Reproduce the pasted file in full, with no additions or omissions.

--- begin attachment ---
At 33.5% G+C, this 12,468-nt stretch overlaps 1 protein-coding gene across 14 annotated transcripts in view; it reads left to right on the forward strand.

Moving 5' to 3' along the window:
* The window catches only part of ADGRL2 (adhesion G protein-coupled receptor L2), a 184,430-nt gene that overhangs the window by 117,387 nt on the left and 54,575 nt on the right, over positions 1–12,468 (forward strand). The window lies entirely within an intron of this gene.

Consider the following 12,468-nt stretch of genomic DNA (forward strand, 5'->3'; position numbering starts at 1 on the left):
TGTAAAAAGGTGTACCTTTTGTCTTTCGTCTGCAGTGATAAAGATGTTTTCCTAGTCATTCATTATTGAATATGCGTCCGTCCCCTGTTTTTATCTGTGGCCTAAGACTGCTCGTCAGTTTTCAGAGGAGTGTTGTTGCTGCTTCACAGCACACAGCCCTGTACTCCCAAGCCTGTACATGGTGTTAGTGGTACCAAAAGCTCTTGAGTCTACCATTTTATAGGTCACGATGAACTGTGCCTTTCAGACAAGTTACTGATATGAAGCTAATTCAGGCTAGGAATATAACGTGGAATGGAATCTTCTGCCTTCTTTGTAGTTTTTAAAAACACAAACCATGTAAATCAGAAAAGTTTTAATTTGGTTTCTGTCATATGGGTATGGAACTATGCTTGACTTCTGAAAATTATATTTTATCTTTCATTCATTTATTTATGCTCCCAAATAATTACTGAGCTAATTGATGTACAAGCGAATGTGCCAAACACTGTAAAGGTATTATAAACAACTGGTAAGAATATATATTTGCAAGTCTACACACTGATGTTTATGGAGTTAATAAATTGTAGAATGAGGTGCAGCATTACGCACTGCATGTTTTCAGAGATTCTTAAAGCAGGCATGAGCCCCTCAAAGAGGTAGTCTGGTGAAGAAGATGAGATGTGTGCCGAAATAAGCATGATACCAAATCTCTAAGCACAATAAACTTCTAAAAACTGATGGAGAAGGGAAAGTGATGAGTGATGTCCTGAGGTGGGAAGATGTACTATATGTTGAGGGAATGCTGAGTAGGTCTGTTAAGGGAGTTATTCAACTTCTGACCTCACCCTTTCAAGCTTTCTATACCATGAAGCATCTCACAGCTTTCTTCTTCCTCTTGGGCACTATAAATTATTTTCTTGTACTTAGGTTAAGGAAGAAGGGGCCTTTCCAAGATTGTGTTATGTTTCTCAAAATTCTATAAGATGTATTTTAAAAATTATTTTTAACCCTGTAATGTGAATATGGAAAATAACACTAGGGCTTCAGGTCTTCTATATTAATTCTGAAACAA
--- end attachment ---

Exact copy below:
At 33.5% G+C, this 12,468-nt stretch overlaps 1 protein-coding gene across 14 annotated transcripts in view; it reads left to right on the forward strand.

Moving 5' to 3' along the window:
* The window catches only part of ADGRL2 (adhesion G protein-coupled receptor L2), a 184,430-nt gene that overhangs the window by 117,387 nt on the left and 54,575 nt on the right, over positions 1–12,468 (forward strand). The window lies entirely within an intron of this gene.

Consider the following 12,468-nt stretch of genomic DNA (forward strand, 5'->3'; position numbering starts at 1 on the left):
TGTAAAAAGGTGTACCTTTTGTCTTTCGTCTGCAGTGATAAAGATGTTTTCCTAGTCATTCATTATTGAATATGCGTCCGTCCCCTGTTTTTATCTGTGGCCTAAGACTGCTCGTCAGTTTTCAGAGGAGTGTTGTTGCTGCTTCACAGCACACAGCCCTGTACTCCCAAGCCTGTACATGGTGTTAGTGGTACCAAAAGCTCTTGAGTCTACCATTTTATAGGTCACGATGAACTGTGCCTTTCAGACAAGTTACTGATATGAAGCTAATTCAGGCTAGGAATATAACGTGGAATGGAATCTTCTGCCTTCTTTGTAGTTTTTAAAAACACAAACCATGTAAATCAGAAAAGTTTTAATTTGGTTTCTGTCATATGGGTATGGAACTATGCTTGACTTCTGAAAATTATATTTTATCTTTCATTCATTTATTTATGCTCCCAAATAATTACTGAGCTAATTGATGTACAAGCGAATGTGCCAAACACTGTAAAGGTATTATAAACAACTGGTAAGAATATATATTTGCAAGTCTACACACTGATGTTTATGGAGTTAATAAATTGTAGAATGAGGTGCAGCATTACGCACTGCATGTTTTCAGAGATTCTTAAAGCAGGCATGAGCCCCTCAAAGAGGTAGTCTGGTGAAGAAGATGAGATGTGTGCCGAAATAAGCATGATACCAAATCTCTAAGCACAATAAACTTCTAAAAACTGATGGAGAAGGGAAAGTGATGAGTGATGTCCTGAGGTGGGAAGATGTACTATATGTTGAGGGAATGCTGAGTAGGTCTGTTAAGGGAGTTATTCAACTTCTGACCTCACCCTTTCAAGCTTTCTATACCATGAAGCATCTCACAGCTTTCTTCTTCCTCTTGGGCACTATAAATTATTTTCTTGTACTTAGGTTAAGGAAGAAGGGGCCTTTCCAAGATTGTGTTATGTTTCTCAAAATTCTATAAGATGTATTTTAAAAATTATTTTTAACCCTGTAATGTGAATATGGAAAATAACACTAGGGCTTCAGGTCTTCTATATTAATTCTGAAACAA